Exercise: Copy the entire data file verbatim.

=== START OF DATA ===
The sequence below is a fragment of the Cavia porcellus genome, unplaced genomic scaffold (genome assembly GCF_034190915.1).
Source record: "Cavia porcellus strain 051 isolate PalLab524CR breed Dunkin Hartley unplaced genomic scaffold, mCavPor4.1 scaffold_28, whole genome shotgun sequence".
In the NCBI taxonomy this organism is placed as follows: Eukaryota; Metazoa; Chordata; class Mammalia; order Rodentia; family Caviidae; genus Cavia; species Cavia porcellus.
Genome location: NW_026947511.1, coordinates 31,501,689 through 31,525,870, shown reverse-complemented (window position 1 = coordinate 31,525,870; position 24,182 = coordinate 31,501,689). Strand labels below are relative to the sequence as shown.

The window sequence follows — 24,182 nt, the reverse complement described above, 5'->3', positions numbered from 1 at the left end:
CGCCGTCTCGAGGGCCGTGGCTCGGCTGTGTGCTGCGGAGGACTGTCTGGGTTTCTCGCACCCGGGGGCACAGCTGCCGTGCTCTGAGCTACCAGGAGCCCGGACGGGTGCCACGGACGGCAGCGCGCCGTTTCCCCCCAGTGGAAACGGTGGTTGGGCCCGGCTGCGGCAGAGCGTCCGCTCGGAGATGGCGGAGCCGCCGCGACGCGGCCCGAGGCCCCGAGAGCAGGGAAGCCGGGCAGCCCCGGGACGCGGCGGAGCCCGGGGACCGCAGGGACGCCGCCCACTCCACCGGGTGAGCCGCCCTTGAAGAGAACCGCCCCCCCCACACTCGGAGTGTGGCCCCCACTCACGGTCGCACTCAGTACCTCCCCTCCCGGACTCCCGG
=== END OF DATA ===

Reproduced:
The sequence below is a fragment of the Cavia porcellus genome, unplaced genomic scaffold (genome assembly GCF_034190915.1).
Source record: "Cavia porcellus strain 051 isolate PalLab524CR breed Dunkin Hartley unplaced genomic scaffold, mCavPor4.1 scaffold_28, whole genome shotgun sequence".
In the NCBI taxonomy this organism is placed as follows: Eukaryota; Metazoa; Chordata; class Mammalia; order Rodentia; family Caviidae; genus Cavia; species Cavia porcellus.
Genome location: NW_026947511.1, coordinates 31,501,689 through 31,525,870, shown reverse-complemented (window position 1 = coordinate 31,525,870; position 24,182 = coordinate 31,501,689). Strand labels below are relative to the sequence as shown.

The window sequence follows — 24,182 nt, the reverse complement described above, 5'->3', positions numbered from 1 at the left end:
CGCCGTCTCGAGGGCCGTGGCTCGGCTGTGTGCTGCGGAGGACTGTCTGGGTTTCTCGCACCCGGGGGCACAGCTGCCGTGCTCTGAGCTACCAGGAGCCCGGACGGGTGCCACGGACGGCAGCGCGCCGTTTCCCCCCAGTGGAAACGGTGGTTGGGCCCGGCTGCGGCAGAGCGTCCGCTCGGAGATGGCGGAGCCGCCGCGACGCGGCCCGAGGCCCCGAGAGCAGGGAAGCCGGGCAGCCCCGGGACGCGGCGGAGCCCGGGGACCGCAGGGACGCCGCCCACTCCACCGGGTGAGCCGCCCTTGAAGAGAACCGCCCCCCCCACACTCGGAGTGTGGCCCCCACTCACGGTCGCACTCAGTACCTCCCCTCCCGGACTCCCGG